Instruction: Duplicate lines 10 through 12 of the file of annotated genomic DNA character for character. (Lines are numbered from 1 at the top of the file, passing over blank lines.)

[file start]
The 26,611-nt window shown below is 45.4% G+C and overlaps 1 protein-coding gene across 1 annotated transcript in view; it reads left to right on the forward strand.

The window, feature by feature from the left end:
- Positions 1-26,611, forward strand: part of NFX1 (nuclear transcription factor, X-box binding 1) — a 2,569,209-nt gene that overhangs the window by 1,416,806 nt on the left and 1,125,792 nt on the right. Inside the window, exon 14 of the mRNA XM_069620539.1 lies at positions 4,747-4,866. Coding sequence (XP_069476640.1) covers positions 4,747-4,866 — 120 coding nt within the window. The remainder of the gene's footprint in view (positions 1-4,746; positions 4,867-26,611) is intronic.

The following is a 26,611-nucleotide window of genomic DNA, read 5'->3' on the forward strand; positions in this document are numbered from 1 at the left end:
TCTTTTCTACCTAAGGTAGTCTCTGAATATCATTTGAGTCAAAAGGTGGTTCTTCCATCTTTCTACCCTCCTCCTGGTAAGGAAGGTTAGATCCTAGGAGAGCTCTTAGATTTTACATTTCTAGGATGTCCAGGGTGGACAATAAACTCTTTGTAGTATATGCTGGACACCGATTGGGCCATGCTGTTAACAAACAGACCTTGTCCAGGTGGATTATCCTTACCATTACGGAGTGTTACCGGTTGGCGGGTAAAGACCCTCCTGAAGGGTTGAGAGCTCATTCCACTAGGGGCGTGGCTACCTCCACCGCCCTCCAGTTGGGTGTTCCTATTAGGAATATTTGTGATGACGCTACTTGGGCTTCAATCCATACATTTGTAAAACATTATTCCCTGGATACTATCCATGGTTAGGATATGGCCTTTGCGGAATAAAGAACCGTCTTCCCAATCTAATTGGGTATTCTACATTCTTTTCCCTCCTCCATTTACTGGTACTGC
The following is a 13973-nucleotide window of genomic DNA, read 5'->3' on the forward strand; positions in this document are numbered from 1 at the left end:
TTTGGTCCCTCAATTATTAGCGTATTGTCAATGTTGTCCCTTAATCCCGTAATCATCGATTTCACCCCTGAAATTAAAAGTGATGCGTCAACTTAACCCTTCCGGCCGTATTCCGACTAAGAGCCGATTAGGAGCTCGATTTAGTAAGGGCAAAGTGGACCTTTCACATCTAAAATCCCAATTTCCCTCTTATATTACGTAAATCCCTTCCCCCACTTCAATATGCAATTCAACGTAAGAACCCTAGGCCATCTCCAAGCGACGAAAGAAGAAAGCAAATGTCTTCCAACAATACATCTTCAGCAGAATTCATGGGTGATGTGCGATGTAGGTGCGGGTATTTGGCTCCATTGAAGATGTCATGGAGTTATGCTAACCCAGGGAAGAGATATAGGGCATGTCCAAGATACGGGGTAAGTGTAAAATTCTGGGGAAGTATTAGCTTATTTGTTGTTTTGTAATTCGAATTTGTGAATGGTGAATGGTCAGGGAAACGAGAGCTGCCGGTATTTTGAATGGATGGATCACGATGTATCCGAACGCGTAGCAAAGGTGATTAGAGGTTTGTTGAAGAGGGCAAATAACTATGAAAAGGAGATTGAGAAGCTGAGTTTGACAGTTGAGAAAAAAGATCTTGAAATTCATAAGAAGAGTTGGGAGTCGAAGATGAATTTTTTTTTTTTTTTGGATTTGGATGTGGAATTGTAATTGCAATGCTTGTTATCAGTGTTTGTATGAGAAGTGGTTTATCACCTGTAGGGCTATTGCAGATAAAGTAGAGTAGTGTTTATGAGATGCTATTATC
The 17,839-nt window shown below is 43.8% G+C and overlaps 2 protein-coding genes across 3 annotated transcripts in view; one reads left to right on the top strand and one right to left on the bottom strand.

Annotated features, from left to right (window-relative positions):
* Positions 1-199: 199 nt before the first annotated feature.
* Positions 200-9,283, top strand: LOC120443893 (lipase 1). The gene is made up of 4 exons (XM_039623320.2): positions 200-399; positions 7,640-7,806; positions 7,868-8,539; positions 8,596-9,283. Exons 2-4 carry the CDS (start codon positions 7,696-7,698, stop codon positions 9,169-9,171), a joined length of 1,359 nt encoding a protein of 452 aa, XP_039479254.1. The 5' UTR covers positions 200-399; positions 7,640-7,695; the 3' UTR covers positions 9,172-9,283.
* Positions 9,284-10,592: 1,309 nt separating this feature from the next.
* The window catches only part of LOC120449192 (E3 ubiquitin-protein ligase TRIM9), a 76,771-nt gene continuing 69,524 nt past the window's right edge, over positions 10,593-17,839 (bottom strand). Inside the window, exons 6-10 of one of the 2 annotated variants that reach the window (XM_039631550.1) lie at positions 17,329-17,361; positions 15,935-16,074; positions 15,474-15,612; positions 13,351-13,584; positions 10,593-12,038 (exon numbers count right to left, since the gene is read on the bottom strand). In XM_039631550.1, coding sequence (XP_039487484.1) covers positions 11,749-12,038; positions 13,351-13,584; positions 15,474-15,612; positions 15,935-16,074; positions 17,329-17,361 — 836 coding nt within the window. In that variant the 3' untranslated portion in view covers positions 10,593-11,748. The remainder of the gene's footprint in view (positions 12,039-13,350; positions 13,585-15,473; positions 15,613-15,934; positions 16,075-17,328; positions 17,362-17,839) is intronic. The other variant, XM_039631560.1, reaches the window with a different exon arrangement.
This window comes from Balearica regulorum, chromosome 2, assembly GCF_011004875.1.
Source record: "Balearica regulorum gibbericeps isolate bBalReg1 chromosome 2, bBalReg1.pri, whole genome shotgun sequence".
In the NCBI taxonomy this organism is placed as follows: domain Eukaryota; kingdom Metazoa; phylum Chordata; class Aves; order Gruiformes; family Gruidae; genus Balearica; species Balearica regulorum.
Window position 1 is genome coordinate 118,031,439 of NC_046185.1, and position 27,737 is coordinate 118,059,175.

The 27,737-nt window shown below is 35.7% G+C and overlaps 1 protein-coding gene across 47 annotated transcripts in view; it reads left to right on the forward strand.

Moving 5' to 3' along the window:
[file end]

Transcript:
* Positions 1-199: 199 nt before the first annotated feature.
* Positions 200-9,283, top strand: LOC120443893 (lipase 1). The gene is made up of 4 exons (XM_039623320.2): positions 200-399; positions 7,640-7,806; positions 7,868-8,539; positions 8,596-9,283. Exons 2-4 carry the CDS (start codon positions 7,696-7,698, stop codon positions 9,169-9,171), a joined length of 1,359 nt encoding a protein of 452 aa, XP_039479254.1. The 5' UTR covers positions 200-399; positions 7,640-7,695; the 3' UTR covers positions 9,172-9,283.
* Positions 9,284-10,592: 1,309 nt separating this feature from the next.